SALT LAKE CITY, March 7 (UPI) -- Four large canines sighted in Utah by a state coyote-control crew might be Utah's first confirmed wolf pack in generations, state wildlife officials said.
The crew was flying in a helicopter in eastern Utah County looking to shoot coyotes when they spotted large canines they said were likely wolves or wolf-dog hybrids, The Salt Lake Tribune reported Wednesday.
If they are pure wolves they would represent the first confirmed group activity among wolves in Utah in many years, probably coming from populations in Idaho or Wyoming, Kevin Bunnell of the Division of Wildlife Resources said.
Wildlife biologists have been investigating reported sightings in the area since fall 2010 when a hunter gave them a photo, captured by a trail camera, of an animal that appeared to be a wolf or a wolf-dog hybrid.
If the sighted animals are wolves they would be protected as an endangered species because they were spotted outside an area where northern Rocky Mountain wolves were removed from the endangered list, Bunnell said.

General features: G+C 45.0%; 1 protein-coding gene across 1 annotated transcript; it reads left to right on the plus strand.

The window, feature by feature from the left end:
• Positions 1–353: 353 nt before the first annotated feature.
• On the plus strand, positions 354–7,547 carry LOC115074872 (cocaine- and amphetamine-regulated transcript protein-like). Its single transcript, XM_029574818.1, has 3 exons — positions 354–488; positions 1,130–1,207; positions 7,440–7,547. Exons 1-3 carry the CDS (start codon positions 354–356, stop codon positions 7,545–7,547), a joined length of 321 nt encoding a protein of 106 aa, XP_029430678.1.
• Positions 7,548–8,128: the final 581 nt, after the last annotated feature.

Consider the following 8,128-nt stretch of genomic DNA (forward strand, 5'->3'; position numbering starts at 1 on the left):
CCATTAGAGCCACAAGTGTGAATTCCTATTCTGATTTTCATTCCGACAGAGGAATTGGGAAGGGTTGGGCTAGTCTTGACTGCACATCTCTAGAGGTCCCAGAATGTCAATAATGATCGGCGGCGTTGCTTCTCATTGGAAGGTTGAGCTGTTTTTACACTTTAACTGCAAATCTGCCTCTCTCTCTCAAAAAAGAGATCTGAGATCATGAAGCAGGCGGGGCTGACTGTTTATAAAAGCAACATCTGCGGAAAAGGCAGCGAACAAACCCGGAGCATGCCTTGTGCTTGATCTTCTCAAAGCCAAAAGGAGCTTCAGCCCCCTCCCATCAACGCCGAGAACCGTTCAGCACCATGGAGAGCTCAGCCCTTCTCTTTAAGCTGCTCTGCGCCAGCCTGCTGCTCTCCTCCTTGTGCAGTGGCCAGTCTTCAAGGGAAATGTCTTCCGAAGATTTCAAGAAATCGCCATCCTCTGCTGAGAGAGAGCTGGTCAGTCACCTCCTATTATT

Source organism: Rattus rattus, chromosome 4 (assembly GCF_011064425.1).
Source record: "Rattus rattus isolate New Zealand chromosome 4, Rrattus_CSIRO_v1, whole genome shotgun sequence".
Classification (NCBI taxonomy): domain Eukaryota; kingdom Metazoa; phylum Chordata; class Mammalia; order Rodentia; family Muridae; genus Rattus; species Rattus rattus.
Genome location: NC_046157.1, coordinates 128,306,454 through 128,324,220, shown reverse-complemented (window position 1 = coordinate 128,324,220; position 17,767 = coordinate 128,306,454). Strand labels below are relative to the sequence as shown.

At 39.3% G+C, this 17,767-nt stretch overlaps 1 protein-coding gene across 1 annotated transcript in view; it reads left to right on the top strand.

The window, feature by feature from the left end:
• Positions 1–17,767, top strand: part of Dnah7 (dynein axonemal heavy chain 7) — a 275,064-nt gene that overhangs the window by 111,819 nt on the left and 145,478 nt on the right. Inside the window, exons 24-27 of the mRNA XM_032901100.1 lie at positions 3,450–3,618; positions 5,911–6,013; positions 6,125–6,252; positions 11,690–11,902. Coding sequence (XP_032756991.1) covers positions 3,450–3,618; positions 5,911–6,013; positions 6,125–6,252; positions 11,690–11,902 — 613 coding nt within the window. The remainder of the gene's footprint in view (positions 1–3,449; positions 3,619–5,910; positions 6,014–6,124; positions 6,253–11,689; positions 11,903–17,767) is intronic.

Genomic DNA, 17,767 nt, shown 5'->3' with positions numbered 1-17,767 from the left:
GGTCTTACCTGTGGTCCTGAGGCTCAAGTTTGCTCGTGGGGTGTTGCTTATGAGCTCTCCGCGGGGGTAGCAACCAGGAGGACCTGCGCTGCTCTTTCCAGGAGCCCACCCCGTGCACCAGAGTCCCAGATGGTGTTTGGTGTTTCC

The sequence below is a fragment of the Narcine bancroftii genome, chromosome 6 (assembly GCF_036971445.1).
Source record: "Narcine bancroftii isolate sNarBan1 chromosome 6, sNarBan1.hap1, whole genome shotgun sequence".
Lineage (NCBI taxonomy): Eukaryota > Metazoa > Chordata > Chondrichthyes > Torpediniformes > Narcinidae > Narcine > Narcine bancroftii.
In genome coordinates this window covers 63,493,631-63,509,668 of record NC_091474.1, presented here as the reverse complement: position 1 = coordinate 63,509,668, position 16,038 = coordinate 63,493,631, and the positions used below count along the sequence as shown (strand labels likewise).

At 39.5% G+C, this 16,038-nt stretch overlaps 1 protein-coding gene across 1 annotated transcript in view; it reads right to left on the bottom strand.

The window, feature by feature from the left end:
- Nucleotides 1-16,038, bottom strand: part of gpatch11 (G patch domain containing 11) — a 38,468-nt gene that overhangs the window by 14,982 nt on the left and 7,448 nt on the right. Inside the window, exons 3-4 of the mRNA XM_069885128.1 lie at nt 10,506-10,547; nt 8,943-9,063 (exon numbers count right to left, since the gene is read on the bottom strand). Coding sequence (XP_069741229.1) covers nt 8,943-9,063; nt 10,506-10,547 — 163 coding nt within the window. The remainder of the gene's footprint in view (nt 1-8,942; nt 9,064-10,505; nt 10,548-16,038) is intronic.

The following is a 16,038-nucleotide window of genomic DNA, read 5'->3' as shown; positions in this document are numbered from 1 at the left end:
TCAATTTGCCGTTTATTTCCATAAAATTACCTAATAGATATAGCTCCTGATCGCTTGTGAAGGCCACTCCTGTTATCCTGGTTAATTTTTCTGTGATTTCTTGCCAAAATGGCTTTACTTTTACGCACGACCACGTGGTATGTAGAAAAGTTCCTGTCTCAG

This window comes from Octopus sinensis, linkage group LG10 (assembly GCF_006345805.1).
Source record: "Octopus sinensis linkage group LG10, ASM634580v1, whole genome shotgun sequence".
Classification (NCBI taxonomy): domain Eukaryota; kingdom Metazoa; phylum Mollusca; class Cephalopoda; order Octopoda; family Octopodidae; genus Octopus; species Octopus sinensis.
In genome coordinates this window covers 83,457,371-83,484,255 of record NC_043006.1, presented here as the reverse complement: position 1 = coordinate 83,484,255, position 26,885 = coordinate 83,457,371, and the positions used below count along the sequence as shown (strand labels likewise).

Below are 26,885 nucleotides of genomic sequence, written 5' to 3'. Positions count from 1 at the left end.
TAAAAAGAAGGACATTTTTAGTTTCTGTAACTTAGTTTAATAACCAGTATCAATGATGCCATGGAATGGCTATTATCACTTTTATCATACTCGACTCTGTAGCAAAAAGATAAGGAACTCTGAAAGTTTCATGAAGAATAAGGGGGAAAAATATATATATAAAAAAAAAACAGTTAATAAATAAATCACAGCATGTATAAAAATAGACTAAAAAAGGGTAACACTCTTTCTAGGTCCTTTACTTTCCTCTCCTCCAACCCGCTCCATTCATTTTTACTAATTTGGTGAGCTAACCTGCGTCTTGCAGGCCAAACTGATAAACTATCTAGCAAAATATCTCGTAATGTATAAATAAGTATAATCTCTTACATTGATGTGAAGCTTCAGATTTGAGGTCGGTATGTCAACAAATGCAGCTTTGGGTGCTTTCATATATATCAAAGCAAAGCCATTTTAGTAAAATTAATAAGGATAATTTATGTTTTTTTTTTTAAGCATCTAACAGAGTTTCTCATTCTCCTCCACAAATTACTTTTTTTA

"If they're wolves," he said, "then we kind of step aside to a certain extent [because] they are under the authority of the [U.S.] Fish and Wildlife Service."
State officials said a search will be made for the animals and if they are found a wildlife trapping crew will tranquilize them, draw blood for DNA testing then release them and track them by radio collar.
If they prove to be hybrids, the state could kill them, officials said, but if they're wolves, federal permission would be required to remove them.
"There's no good reason to remove them," said Kirk Robinson, director of the Western Wildlife Conservancy of Salt Lake City and a supporter of Utah wolf recovery.
"They belong in the ecosystem, even if it's inconvenient for some people or causes some distress."